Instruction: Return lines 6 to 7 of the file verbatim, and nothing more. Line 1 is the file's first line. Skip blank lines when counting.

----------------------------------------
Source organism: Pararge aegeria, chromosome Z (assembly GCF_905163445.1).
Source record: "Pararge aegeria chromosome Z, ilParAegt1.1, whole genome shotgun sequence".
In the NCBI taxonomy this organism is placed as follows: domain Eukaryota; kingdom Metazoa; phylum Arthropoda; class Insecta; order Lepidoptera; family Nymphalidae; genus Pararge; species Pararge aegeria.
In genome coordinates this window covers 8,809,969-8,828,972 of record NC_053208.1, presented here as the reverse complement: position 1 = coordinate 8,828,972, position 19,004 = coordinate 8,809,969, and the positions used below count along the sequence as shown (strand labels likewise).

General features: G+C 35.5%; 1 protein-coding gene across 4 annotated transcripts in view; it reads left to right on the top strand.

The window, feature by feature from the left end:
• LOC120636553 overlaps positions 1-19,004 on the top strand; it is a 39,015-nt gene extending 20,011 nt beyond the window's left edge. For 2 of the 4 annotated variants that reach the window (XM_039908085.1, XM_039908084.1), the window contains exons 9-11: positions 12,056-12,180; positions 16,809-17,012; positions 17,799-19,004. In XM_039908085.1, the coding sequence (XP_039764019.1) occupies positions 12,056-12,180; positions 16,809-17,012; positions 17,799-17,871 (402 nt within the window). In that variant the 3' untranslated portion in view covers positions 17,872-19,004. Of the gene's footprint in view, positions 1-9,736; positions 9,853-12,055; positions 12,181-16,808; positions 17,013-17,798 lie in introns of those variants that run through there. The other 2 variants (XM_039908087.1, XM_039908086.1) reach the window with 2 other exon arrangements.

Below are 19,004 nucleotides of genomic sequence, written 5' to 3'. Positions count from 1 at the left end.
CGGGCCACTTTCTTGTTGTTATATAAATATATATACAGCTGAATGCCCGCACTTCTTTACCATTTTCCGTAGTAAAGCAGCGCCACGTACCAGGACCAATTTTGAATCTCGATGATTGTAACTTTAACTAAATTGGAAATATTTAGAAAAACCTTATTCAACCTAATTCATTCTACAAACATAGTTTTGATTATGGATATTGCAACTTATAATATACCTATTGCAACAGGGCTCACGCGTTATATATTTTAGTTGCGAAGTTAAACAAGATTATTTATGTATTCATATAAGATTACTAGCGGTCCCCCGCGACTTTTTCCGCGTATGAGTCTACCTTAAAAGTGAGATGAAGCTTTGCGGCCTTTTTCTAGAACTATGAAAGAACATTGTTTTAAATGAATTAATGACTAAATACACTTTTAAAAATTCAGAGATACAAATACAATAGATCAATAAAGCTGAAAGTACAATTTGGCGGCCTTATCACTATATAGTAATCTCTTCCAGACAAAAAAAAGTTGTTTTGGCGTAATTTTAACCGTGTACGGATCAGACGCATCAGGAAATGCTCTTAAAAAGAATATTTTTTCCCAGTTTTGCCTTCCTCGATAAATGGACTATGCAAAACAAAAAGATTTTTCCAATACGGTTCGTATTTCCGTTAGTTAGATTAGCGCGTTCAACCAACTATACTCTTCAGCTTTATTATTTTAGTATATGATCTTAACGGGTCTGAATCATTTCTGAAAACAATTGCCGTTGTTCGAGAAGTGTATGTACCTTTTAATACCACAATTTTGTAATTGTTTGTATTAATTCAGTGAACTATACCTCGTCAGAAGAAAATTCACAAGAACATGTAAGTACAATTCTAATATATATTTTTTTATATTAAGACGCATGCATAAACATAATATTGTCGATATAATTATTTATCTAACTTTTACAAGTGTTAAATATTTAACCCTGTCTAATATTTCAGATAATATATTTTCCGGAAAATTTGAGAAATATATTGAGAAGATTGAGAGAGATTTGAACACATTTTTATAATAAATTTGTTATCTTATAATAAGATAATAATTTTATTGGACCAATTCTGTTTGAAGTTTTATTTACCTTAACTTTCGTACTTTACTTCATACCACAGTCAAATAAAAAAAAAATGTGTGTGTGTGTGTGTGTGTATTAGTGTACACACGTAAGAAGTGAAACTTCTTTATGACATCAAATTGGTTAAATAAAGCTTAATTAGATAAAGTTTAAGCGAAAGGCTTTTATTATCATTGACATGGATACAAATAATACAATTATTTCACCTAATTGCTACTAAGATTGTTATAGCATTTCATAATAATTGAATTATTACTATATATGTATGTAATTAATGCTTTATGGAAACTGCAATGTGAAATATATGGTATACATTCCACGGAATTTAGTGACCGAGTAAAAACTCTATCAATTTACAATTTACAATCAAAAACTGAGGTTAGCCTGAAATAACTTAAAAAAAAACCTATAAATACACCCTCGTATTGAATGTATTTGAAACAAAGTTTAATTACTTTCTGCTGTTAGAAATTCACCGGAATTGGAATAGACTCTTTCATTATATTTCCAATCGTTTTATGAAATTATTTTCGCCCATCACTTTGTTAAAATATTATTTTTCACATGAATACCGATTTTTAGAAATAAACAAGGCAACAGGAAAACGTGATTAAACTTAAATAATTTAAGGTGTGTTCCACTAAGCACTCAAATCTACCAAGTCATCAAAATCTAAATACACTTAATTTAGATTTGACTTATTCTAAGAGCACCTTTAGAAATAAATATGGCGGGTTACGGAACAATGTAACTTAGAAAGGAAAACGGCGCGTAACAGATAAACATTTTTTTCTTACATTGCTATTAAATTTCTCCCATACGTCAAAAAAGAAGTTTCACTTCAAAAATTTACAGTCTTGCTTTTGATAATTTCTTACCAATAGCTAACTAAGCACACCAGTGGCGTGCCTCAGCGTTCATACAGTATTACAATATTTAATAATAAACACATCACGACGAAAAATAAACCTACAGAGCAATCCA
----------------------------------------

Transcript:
The window, feature by feature from the left end:
• LOC120636553 overlaps positions 1-19,004 on the top strand; it is a 39,015-nt gene extending 20,011 nt beyond the window's left edge. For 2 of the 4 annotated variants that reach the window (XM_039908085.1, XM_039908084.1), the window contains exons 9-11: positions 12,056-12,180; positions 16,809-17,012; positions 17,799-19,004. In XM_039908085.1, the coding sequence (XP_039764019.1) occupies positions 12,056-12,180; positions 16,809-17,012; positions 17,799-17,871 (402 nt within the window). In that variant the 3' untranslated portion in view covers positions 17,872-19,004. Of the gene's footprint in view, positions 1-9,736; positions 9,853-12,055; positions 12,181-16,808; positions 17,013-17,798 lie in introns of those variants that run through there. The other 2 variants (XM_039908087.1, XM_039908086.1) reach the window with 2 other exon arrangements.